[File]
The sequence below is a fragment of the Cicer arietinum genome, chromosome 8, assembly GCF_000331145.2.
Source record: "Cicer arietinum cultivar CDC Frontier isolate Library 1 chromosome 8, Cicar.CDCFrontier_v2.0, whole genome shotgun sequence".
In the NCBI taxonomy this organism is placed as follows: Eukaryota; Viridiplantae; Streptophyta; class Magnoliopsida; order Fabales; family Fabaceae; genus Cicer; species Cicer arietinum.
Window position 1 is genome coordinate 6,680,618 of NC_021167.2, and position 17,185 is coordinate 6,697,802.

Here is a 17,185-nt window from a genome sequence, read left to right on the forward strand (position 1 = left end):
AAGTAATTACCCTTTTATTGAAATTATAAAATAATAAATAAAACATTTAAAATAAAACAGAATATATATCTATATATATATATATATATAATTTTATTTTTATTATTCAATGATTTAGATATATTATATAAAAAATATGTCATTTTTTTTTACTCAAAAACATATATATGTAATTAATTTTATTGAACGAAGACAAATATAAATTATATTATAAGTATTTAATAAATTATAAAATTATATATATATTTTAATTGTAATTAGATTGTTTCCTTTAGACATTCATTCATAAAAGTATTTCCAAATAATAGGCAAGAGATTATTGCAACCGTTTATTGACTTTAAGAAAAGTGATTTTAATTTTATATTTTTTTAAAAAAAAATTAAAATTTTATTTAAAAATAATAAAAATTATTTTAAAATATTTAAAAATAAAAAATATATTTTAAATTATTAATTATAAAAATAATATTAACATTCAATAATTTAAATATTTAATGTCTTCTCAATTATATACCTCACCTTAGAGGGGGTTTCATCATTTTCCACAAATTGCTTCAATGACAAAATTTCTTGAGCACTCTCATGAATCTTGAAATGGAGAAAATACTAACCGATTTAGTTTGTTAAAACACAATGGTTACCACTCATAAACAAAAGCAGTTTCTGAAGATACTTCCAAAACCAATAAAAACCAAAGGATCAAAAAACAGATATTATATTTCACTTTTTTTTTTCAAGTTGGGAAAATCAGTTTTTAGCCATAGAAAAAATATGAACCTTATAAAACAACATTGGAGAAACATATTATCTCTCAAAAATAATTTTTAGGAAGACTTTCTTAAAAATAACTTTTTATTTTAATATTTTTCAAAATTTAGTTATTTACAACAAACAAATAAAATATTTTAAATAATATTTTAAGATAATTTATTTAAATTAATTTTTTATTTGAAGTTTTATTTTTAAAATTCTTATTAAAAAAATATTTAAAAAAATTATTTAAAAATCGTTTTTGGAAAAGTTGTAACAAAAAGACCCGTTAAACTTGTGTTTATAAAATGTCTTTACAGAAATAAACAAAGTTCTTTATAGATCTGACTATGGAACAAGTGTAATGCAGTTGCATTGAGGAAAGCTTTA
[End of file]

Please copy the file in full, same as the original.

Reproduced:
The sequence below is a fragment of the Cicer arietinum genome, chromosome 8, assembly GCF_000331145.2.
Source record: "Cicer arietinum cultivar CDC Frontier isolate Library 1 chromosome 8, Cicar.CDCFrontier_v2.0, whole genome shotgun sequence".
In the NCBI taxonomy this organism is placed as follows: Eukaryota; Viridiplantae; Streptophyta; class Magnoliopsida; order Fabales; family Fabaceae; genus Cicer; species Cicer arietinum.
Window position 1 is genome coordinate 6,680,618 of NC_021167.2, and position 17,185 is coordinate 6,697,802.

Here is a 17,185-nt window from a genome sequence, read left to right on the forward strand (position 1 = left end):
AAGTAATTACCCTTTTATTGAAATTATAAAATAATAAATAAAACATTTAAAATAAAACAGAATATATATCTATATATATATATATATATAATTTTATTTTTATTATTCAATGATTTAGATATATTATATAAAAAATATGTCATTTTTTTTTACTCAAAAACATATATATGTAATTAATTTTATTGAACGAAGACAAATATAAATTATATTATAAGTATTTAATAAATTATAAAATTATATATATATTTTAATTGTAATTAGATTGTTTCCTTTAGACATTCATTCATAAAAGTATTTCCAAATAATAGGCAAGAGATTATTGCAACCGTTTATTGACTTTAAGAAAAGTGATTTTAATTTTATATTTTTTTAAAAAAAAATTAAAATTTTATTTAAAAATAATAAAAATTATTTTAAAATATTTAAAAATAAAAAATATATTTTAAATTATTAATTATAAAAATAATATTAACATTCAATAATTTAAATATTTAATGTCTTCTCAATTATATACCTCACCTTAGAGGGGGTTTCATCATTTTCCACAAATTGCTTCAATGACAAAATTTCTTGAGCACTCTCATGAATCTTGAAATGGAGAAAATACTAACCGATTTAGTTTGTTAAAACACAATGGTTACCACTCATAAACAAAAGCAGTTTCTGAAGATACTTCCAAAACCAATAAAAACCAAAGGATCAAAAAACAGATATTATATTTCACTTTTTTTTTTCAAGTTGGGAAAATCAGTTTTTAGCCATAGAAAAAATATGAACCTTATAAAACAACATTGGAGAAACATATTATCTCTCAAAAATAATTTTTAGGAAGACTTTCTTAAAAATAACTTTTTATTTTAATATTTTTCAAAATTTAGTTATTTACAACAAACAAATAAAATATTTTAAATAATATTTTAAGATAATTTATTTAAATTAATTTTTTATTTGAAGTTTTATTTTTAAAATTCTTATTAAAAAAATATTTAAAAAAATTATTTAAAAATCGTTTTTGGAAAAGTTGTAACAAAAAGACCCGTTAAACTTGTGTTTATAAAATGTCTTTACAGAAATAAACAAAGTTCTTTATAGATCTGACTATGGAACAAGTGTAATGCAGTTGCATTGAGGAAAGCTTTA